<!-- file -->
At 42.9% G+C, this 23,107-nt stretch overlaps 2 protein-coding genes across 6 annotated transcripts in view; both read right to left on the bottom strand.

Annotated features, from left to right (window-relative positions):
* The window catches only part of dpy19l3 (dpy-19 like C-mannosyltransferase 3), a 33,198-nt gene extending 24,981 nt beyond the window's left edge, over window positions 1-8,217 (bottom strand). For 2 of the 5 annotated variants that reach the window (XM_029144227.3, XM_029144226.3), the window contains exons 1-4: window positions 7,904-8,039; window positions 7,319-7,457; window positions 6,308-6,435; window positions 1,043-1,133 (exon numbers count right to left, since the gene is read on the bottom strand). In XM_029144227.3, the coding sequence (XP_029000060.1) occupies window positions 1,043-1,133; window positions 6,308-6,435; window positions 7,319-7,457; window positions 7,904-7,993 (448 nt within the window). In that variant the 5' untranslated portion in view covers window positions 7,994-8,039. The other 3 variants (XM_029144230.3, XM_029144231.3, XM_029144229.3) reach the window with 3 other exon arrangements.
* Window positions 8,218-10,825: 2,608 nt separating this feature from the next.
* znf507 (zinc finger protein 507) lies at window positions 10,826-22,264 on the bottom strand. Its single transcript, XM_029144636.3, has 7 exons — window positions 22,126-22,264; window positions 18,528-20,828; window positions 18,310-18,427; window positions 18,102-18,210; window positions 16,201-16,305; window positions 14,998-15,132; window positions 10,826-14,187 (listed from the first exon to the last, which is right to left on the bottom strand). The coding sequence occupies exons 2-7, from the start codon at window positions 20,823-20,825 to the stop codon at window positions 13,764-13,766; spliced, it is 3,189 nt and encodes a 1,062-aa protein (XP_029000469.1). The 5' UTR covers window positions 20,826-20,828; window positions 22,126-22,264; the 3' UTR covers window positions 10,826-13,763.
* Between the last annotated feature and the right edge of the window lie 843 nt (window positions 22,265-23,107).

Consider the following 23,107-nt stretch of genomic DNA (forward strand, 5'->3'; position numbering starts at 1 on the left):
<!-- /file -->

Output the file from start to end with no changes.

At 42.9% G+C, this 23,107-nt stretch overlaps 2 protein-coding genes across 6 annotated transcripts in view; both read right to left on the bottom strand.

Annotated features, from left to right (window-relative positions):
* The window catches only part of dpy19l3 (dpy-19 like C-mannosyltransferase 3), a 33,198-nt gene extending 24,981 nt beyond the window's left edge, over window positions 1-8,217 (bottom strand). For 2 of the 5 annotated variants that reach the window (XM_029144227.3, XM_029144226.3), the window contains exons 1-4: window positions 7,904-8,039; window positions 7,319-7,457; window positions 6,308-6,435; window positions 1,043-1,133 (exon numbers count right to left, since the gene is read on the bottom strand). In XM_029144227.3, the coding sequence (XP_029000060.1) occupies window positions 1,043-1,133; window positions 6,308-6,435; window positions 7,319-7,457; window positions 7,904-7,993 (448 nt within the window). In that variant the 5' untranslated portion in view covers window positions 7,994-8,039. The other 3 variants (XM_029144230.3, XM_029144231.3, XM_029144229.3) reach the window with 3 other exon arrangements.
* Window positions 8,218-10,825: 2,608 nt separating this feature from the next.
* znf507 (zinc finger protein 507) lies at window positions 10,826-22,264 on the bottom strand. Its single transcript, XM_029144636.3, has 7 exons — window positions 22,126-22,264; window positions 18,528-20,828; window positions 18,310-18,427; window positions 18,102-18,210; window positions 16,201-16,305; window positions 14,998-15,132; window positions 10,826-14,187 (listed from the first exon to the last, which is right to left on the bottom strand). The coding sequence occupies exons 2-7, from the start codon at window positions 20,823-20,825 to the stop codon at window positions 13,764-13,766; spliced, it is 3,189 nt and encodes a 1,062-aa protein (XP_029000469.1). The 5' UTR covers window positions 20,826-20,828; window positions 22,126-22,264; the 3' UTR covers window positions 10,826-13,763.
* Between the last annotated feature and the right edge of the window lie 843 nt (window positions 22,265-23,107).

Consider the following 23,107-nt stretch of genomic DNA (forward strand, 5'->3'; position numbering starts at 1 on the left):